Julian Assange’s resistance has laid bare the raw elements of empire that totally disregards the principles it so proudly preaches of human rights, press freedom and the rule of law, says the WikiLeaks editor.
Hrafnnson gave the following address via video to the Belmarsh Tribunal on Friday night at the National Press Club in Washington. A transcript follows.
The story of WikiLeaks and Julian Assange has two main components, two chapters, both equally important. One is about the publications, the most important journalistic work of this century. The other chapter is about the reaction to this work, and it is equally revealing.
The explosive stories that emerged from the publications more than a decade ago are well-known: war crimes, killing squads, human rights abuses in Iraq, Afghanistan and Guantanamo Bay, the underbelly of U.S. diplomacy and the diplomatic cables released in 2010 and 11.
The reaction side to the WikiLeaks saga is an ongoing one. It is the story of how empires used all their might against one individual, Julian Assange, in an attempt to crush him, silence him, kill him.
His resistance has not yet brought him any justice, but it has laid bare the raw elements of the empire, the one that totally disregards the principles it so proudly preaches of human rights, freedom of the press, the rule of law; the quest of brutal revenge, and the attempt to make an example out of Julian.
The United States is willing to disregard and undermine the fragile system of international order. It has blatantly dismissed the United Nations findings in favor of Assange and thereby weakened two important human rights bodies, one being the United Nations Tribunal on arbitrary detention, that often has successfully contributed to the release of politically persecuted dissidents. The other body is the United Nations Special Rapporteur on Torture, who found in Julian’s favor.
By disrespecting and dismissing these U.N. mandates, it undermines their ability to assist all the politically persecuted and tortured individuals. Authoritarian regimes will simply say, ‘Why should we abide by the findings of these U.N. institutions, when the U.S., the U.K. and Sweden totally disregard them.
Similarly, other multilateral bodies are disregarded: the European Council, the European Parliament, the OAS, and on we can go. So the raging pursuit of Julian Assange stops at nothing, including undermining fragile international legal structures that have been built up over decades with great effort in an attempt to increase order on our planet.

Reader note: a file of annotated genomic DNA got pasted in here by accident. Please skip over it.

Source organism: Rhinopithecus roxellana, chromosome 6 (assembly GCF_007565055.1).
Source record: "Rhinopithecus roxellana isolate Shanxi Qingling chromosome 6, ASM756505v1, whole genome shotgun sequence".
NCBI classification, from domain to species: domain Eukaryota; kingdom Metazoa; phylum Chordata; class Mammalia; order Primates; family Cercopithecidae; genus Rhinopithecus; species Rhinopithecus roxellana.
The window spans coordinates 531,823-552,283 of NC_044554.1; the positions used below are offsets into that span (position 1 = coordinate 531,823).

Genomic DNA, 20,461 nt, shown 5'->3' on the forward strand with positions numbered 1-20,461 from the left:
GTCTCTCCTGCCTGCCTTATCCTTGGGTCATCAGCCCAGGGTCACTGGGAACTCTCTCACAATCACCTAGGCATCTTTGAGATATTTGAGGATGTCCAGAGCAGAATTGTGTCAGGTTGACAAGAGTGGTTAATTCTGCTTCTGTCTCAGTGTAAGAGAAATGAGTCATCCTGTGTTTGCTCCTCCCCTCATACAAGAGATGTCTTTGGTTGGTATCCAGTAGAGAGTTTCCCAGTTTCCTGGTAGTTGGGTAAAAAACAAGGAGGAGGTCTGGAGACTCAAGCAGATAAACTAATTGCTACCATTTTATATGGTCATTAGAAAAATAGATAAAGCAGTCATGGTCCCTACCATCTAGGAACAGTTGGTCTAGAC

In the Assange case, the U.S. and the U.K. are even violating their own bilateral treaty on extradition. That treaty exempts extradition for political offenses. Despite this exemption, the United States demands the extradition of Julian Assange on the basis of this treaty, whilst at the same time accuses Assange of political offenses.
Not only is espionage a pure form of political offense, but the indictment against him is littered with accusations of political motives.
It is true that Assange is guilty of attempting to put an end to war crimes and corruption by exposing it. You could call that political. But if it is truly a political crime, it is a crime every decent journalist should be committing. It is a journalistic duty and Julian is clearly guilty of journalism. And the evidence of it are the dozens of awards he and WikiLeaks have received over the last decade.
In our twisted world, it has been decided by the empire that exposing the truth is now considered a political crime. The desire to make an example out of Assange ourselves and send a threatening signal to every journalist in the world is so excessive, that the United States is ready to put in jeopardy its press freedom principles enshrined in the First Amendment.
Now, finally, all major mainstream media in the U.S. have seen the danger in the Assange persecution to their own position and have raised concern. So have all the major press freedom, free speech and civil liberties organizations in the United States and indeed in the world.
Still, the case is ongoing. Despite this, the U.S. is still demanding extradition from the United Kingdom, and Julian is still in Belmarsh Prison.